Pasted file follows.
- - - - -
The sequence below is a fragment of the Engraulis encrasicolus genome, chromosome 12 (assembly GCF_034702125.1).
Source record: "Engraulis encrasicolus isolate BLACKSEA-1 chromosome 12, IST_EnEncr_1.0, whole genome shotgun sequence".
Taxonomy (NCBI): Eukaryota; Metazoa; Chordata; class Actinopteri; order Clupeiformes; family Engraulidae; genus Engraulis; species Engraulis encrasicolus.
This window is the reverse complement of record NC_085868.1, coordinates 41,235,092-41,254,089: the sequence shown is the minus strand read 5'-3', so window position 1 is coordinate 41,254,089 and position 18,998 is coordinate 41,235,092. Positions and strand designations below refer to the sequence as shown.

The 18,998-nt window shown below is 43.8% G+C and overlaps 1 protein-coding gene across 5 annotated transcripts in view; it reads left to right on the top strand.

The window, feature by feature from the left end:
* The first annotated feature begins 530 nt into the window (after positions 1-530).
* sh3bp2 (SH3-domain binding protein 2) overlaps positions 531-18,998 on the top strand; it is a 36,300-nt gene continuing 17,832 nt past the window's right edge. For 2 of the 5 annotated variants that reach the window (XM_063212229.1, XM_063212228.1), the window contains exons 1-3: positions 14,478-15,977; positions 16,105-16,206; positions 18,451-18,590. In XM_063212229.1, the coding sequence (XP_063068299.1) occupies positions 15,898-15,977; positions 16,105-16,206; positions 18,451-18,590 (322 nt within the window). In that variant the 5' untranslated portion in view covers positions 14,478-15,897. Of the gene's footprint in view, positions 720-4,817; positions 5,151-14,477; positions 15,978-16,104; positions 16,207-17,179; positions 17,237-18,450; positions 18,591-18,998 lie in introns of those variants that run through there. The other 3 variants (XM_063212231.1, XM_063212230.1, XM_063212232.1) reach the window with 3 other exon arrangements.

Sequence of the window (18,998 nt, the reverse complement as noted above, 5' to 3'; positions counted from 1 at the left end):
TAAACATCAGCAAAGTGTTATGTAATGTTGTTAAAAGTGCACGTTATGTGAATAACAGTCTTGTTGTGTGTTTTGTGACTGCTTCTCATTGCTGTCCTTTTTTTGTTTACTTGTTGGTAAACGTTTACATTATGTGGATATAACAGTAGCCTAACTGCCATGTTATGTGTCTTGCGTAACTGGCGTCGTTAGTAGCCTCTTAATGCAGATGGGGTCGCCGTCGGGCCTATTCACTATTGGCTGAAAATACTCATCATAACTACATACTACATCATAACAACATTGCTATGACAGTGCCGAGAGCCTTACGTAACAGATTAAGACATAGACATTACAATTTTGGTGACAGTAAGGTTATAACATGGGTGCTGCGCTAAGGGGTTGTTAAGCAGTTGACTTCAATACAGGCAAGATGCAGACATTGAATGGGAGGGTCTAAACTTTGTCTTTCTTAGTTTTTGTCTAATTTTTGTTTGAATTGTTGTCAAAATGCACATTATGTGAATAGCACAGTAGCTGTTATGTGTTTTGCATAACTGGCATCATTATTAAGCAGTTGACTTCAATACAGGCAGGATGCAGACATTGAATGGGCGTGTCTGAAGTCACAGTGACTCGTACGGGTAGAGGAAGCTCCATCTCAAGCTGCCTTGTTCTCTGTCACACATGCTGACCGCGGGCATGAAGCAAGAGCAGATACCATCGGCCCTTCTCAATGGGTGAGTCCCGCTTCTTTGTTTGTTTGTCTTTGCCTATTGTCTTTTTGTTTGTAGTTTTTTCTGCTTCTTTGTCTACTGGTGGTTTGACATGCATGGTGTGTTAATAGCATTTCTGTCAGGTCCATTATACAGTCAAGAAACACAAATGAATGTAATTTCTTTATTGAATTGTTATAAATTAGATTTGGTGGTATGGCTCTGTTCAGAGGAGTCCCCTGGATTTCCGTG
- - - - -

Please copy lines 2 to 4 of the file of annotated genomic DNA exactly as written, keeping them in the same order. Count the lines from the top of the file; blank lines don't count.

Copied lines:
Source record: "Engraulis encrasicolus isolate BLACKSEA-1 chromosome 12, IST_EnEncr_1.0, whole genome shotgun sequence".
Taxonomy (NCBI): Eukaryota; Metazoa; Chordata; class Actinopteri; order Clupeiformes; family Engraulidae; genus Engraulis; species Engraulis encrasicolus.
This window is the reverse complement of record NC_085868.1, coordinates 41,235,092-41,254,089: the sequence shown is the minus strand read 5'-3', so window position 1 is coordinate 41,254,089 and position 18,998 is coordinate 41,235,092. Positions and strand designations below refer to the sequence as shown.